In July of 2018 the project secured an independent Environmental Impact Assessment.

With the thorough analysis performed by independent environmental consultancy CSA Ocean Sciences now complete, The Ocean Cleanup has issued the results of the Environmental Impact Assessment (EIA) for System 001.


The purpose of the EIA is to address the potential environmental risks of various factors related to the deployment of the first ocean cleanup system. Overall, the conclusions indicate a low or negligible risk for the implementation of System 001 in the Great Pacific Garbage Patch.



An Environmental Impact Assessment (EIA) is a study to evaluate the environmental, social and economic impacts a project may have on a range of resources during its life cycle. The EIA is used to identify possible risks and offers mitigation options before the project takes place.


Considered in this EIA are the multiple factors related to the deployment of The Ocean Cleanup system and their potential impact; these include:

- towing operations,
- entanglement and entrapment,
- attraction/ingestion of plastics,
- interactions or collisions with other vessels,
- noise and lights,
- and the loss of debris.

The potential areas of impact included a variety of marine life and birds, vessels not in connection with The Ocean Cleanup and protected areas.



Because the deployment of the system will take place primarily in international waters, except for routine towing, there are no requirements for this assessment. Nevertheless, in the interest of transparency, and to develop a deeper understanding of the interactions between our operations and the environment, an EIA was performed; which meets the 1999 International Association for Impact Assessment Principles of Environmental Impact Assessment Best Practices (IAIA, 1999).



The EIA identifies both initial and residual environmental impacts-i.e., effects resulting before and after the application of mitigation measures. Mitigation measures are defined for all impacts, regardless of the severity. For the sixteen environmental and human resources considered, 29 impact factors were identified and analyzed in depth, and all but one were determined to have “Low” or “Negligible” impacts resulting from project activities (even before the application of mitigation measures). One “Medium” risk was identified; potential attraction of sea turtles to the cleanup system and/or ingestion of plastics due to the concentration near the floating screen. There were no “High” impacts on any resources resulting from the project.

Download the Environmental Impact Assessment (.pdf)


While the baseline today is that hundreds of thousands of whales, seals, sea turtles and sea birds die every year from entanglement and ingestion of ocean plastic, The Ocean Cleanup can conduct its cleanup activities with greater confidence and a broader understanding now that we possess the information presented in the EIA. Although the identified impacts pose minimal risk, we have planned for extensive on-site monitoring of the system and the surrounding environment during the first year of deployment. In addition, several safety and mitigation measures will be tested on System 001 during the plastic removal procedure.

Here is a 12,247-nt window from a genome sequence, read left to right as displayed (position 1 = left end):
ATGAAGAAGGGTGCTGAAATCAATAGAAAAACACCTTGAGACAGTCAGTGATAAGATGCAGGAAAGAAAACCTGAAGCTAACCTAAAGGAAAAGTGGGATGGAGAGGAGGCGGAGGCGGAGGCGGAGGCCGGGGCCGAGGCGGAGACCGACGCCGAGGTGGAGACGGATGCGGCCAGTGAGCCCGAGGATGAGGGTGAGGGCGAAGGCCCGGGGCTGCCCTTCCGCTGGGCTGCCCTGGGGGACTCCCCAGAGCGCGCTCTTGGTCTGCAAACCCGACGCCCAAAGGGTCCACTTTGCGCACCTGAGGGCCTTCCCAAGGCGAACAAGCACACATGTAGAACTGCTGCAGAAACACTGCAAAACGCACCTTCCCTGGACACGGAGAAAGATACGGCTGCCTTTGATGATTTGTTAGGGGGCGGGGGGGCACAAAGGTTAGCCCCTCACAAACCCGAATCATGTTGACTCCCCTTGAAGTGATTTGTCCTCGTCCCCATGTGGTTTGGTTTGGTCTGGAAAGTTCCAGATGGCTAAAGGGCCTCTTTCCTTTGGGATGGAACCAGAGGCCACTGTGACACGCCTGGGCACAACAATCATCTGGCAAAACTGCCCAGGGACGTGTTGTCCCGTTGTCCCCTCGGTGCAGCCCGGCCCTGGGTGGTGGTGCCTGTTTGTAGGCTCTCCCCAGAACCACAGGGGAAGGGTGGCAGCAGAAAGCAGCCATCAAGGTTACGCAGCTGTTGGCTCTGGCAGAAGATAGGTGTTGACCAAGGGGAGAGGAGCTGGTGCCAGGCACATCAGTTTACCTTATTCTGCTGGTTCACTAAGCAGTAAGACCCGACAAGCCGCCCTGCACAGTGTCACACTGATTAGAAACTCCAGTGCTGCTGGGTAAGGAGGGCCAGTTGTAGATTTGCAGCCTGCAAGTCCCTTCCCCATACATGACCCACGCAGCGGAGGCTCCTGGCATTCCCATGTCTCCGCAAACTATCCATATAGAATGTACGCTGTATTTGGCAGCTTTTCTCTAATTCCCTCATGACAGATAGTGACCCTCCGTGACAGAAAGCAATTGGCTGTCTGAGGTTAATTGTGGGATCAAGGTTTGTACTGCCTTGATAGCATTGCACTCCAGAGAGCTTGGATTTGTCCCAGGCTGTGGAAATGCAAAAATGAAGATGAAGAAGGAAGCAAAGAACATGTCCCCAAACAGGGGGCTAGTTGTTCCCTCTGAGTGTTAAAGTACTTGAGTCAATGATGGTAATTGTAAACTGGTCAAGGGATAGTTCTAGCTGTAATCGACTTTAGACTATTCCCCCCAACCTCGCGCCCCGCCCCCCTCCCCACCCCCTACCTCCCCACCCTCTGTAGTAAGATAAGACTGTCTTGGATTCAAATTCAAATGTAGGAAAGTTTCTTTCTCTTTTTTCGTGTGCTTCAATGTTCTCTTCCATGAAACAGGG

We will continue to share real-world environmental findings when the cleanup operation of the Great Pacific Garbage Patch has commenced later this year.

Although not required by law, The Ocean Cleanup has commissioned an independent EIA. This follows extensive engagement with regulators, experts, and others. We will continue to consider feedback and respond as frequently as time and our limited resources permit.

For questions or comments, please contact: eia@theoceancleanup.com



Wilson 01 the ocean cleanup floating boom scooper



The Ocean Cleanup is non-government engineering environmental organization based in Netherlands, that develops technology to extract plastic pollution from the oceans.






Environmental Impact Assessment 23 JULY 2018


"Activities from the proposed towing and deployment will produce emissions from internal combustion engines, including greenhouse gases, and varying amounts of other pollutants such as carbon monoxide, oxides of nitrogen, and sulfur, volatile organic compounds, and particulate matter.

The geographic location of operations ranges from Alameda Island in San Francisco Bay to the proposed deployment location approximately 1,880 km (1,015 nmi) from shore in the EPGP.


The amount of air pollutants and greenhouse gases generated during The Ocean Cleanup activities will depend primarily on the number, design, and size of the vessels; the size of engines and generators on the vessels; the distance traversed under power; and overall duration of the activities, however, due to the limited extent and duration of activities, the amount of pollutants is expected to be nominal."


That is according to this Assessment, but no figures are provided for the reader to be able to agree or disagree. For example, the Report suggests: "..a limited duration and extent of activities."


But is that true?


Surely we need to know the ratio of Greenhouse Gas production and the cost of fuels, in order to be able to quantify the environmental costs as related to plastic recovered.